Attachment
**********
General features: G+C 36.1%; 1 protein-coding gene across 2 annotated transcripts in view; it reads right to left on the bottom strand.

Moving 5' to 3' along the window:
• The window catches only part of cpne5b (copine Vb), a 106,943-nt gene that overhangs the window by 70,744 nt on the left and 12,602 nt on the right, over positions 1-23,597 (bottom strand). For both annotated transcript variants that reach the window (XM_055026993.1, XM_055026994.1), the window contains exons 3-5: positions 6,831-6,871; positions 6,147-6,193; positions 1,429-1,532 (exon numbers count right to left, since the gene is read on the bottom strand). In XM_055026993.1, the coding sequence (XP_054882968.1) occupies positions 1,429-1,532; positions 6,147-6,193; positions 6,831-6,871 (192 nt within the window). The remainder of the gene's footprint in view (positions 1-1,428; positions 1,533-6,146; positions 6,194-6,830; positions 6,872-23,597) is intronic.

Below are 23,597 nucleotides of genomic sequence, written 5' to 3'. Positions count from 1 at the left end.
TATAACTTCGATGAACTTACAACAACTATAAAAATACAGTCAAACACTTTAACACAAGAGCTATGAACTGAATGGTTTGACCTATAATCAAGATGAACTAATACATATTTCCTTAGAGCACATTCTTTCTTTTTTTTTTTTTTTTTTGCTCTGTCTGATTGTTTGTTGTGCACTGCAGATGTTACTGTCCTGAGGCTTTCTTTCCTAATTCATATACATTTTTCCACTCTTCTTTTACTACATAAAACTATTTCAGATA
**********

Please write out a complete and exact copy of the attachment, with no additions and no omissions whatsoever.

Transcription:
General features: G+C 36.1%; 1 protein-coding gene across 2 annotated transcripts in view; it reads right to left on the bottom strand.

Moving 5' to 3' along the window:
• The window catches only part of cpne5b (copine Vb), a 106,943-nt gene that overhangs the window by 70,744 nt on the left and 12,602 nt on the right, over positions 1-23,597 (bottom strand). For both annotated transcript variants that reach the window (XM_055026993.1, XM_055026994.1), the window contains exons 3-5: positions 6,831-6,871; positions 6,147-6,193; positions 1,429-1,532 (exon numbers count right to left, since the gene is read on the bottom strand). In XM_055026993.1, the coding sequence (XP_054882968.1) occupies positions 1,429-1,532; positions 6,147-6,193; positions 6,831-6,871 (192 nt within the window). The remainder of the gene's footprint in view (positions 1-1,428; positions 1,533-6,146; positions 6,194-6,830; positions 6,872-23,597) is intronic.

Below are 23,597 nucleotides of genomic sequence, written 5' to 3'. Positions count from 1 at the left end.
TATAACTTCGATGAACTTACAACAACTATAAAAATACAGTCAAACACTTTAACACAAGAGCTATGAACTGAATGGTTTGACCTATAATCAAGATGAACTAATACATATTTCCTTAGAGCACATTCTTTCTTTTTTTTTTTTTTTTTTGCTCTGTCTGATTGTTTGTTGTGCACTGCAGATGTTACTGTCCTGAGGCTTTCTTTCCTAATTCATATACATTTTTCCACTCTTCTTTTACTACATAAAACTATTTCAGATA